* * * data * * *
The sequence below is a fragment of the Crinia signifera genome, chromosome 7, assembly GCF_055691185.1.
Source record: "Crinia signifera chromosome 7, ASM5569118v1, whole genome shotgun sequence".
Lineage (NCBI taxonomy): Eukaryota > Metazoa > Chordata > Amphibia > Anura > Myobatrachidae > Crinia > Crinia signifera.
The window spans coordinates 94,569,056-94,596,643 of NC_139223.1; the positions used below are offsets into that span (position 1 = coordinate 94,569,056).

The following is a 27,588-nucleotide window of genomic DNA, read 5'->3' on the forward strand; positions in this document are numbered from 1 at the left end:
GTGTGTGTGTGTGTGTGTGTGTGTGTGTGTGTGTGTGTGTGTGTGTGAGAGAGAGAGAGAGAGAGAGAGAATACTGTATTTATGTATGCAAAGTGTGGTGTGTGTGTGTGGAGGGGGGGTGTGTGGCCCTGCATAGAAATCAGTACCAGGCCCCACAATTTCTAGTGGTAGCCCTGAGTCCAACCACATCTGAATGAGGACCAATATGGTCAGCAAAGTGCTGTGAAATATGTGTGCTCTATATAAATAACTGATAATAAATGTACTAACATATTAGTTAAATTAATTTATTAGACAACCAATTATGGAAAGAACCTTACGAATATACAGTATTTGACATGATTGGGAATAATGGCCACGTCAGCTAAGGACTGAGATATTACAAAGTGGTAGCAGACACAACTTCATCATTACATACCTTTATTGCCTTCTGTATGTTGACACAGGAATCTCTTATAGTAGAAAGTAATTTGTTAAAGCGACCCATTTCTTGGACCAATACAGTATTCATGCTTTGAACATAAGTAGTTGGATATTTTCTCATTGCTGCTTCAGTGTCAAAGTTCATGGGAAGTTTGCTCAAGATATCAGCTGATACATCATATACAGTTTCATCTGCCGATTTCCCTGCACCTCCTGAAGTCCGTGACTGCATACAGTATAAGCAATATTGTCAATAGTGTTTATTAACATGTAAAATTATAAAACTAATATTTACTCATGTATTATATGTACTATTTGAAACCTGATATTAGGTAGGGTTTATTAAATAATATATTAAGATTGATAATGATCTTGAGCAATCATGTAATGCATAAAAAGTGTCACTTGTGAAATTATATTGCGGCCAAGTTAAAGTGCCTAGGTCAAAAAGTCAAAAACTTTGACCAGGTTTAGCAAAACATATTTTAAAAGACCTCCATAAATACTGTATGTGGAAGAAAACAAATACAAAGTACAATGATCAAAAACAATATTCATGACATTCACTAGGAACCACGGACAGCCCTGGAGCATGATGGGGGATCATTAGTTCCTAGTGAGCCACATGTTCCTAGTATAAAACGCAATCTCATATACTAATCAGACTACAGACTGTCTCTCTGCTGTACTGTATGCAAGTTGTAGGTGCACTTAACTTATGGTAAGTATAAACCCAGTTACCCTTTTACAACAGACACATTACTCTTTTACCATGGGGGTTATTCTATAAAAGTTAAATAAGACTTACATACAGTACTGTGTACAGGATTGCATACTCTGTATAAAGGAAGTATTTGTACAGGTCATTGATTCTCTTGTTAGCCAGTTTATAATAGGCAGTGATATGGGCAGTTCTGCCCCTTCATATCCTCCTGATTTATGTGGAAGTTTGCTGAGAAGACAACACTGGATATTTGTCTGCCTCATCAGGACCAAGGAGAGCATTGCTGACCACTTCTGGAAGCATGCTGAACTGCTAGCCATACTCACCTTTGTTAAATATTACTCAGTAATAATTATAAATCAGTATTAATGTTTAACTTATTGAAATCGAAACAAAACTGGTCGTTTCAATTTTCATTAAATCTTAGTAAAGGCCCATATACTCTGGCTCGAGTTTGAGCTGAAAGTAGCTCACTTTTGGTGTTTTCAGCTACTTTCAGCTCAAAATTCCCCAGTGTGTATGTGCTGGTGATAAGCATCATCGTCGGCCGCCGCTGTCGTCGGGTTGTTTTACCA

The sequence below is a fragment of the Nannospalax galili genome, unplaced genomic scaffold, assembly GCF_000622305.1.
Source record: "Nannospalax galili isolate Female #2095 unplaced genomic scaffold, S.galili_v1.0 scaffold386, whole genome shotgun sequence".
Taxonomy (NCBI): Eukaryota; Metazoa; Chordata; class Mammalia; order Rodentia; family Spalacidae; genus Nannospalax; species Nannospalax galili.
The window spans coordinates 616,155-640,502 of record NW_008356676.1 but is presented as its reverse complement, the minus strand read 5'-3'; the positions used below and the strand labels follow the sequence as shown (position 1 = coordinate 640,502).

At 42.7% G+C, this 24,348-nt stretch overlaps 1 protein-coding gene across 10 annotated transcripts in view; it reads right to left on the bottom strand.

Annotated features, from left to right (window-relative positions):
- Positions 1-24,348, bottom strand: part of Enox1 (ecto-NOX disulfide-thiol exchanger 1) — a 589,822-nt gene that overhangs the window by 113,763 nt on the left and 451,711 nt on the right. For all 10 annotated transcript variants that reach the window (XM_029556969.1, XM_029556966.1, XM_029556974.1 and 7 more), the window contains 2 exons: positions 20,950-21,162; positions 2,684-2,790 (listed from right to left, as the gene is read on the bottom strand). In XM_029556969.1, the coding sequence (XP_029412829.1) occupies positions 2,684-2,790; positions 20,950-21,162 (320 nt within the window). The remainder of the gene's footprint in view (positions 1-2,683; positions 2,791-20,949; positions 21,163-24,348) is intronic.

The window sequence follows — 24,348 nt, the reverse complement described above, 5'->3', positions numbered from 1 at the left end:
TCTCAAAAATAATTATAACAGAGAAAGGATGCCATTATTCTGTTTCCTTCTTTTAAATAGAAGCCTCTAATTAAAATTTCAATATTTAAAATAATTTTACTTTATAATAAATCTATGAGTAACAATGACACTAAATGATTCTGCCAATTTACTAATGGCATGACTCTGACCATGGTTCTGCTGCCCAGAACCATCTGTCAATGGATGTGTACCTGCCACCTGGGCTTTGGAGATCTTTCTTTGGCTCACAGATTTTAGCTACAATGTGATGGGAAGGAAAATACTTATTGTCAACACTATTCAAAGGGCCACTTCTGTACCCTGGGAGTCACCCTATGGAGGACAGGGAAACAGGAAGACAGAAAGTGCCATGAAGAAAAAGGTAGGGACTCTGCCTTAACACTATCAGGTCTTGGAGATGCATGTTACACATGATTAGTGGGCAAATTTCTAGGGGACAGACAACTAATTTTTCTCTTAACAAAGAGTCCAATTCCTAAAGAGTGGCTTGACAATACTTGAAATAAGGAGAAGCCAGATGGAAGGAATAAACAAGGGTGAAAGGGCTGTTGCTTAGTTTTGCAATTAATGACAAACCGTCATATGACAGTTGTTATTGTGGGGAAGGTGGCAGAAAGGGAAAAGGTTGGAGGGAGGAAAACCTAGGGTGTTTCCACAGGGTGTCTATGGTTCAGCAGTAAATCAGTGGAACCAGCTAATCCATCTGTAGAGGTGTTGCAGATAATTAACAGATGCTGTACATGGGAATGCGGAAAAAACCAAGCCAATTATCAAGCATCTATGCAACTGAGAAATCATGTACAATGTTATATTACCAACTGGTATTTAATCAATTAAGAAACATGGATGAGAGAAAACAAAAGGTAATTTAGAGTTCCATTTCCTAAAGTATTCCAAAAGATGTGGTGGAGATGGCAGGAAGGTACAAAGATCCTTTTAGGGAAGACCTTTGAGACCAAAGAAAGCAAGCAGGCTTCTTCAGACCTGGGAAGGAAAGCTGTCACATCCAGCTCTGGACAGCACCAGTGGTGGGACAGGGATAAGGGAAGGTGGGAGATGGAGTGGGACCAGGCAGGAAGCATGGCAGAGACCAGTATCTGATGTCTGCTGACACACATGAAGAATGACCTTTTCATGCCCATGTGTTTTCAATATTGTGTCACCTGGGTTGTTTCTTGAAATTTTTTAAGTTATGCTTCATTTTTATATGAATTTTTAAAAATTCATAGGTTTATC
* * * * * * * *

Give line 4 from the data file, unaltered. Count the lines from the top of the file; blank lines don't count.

The window spans coordinates 94,569,056-94,596,643 of NC_139223.1; the positions used below are offsets into that span (position 1 = coordinate 94,569,056).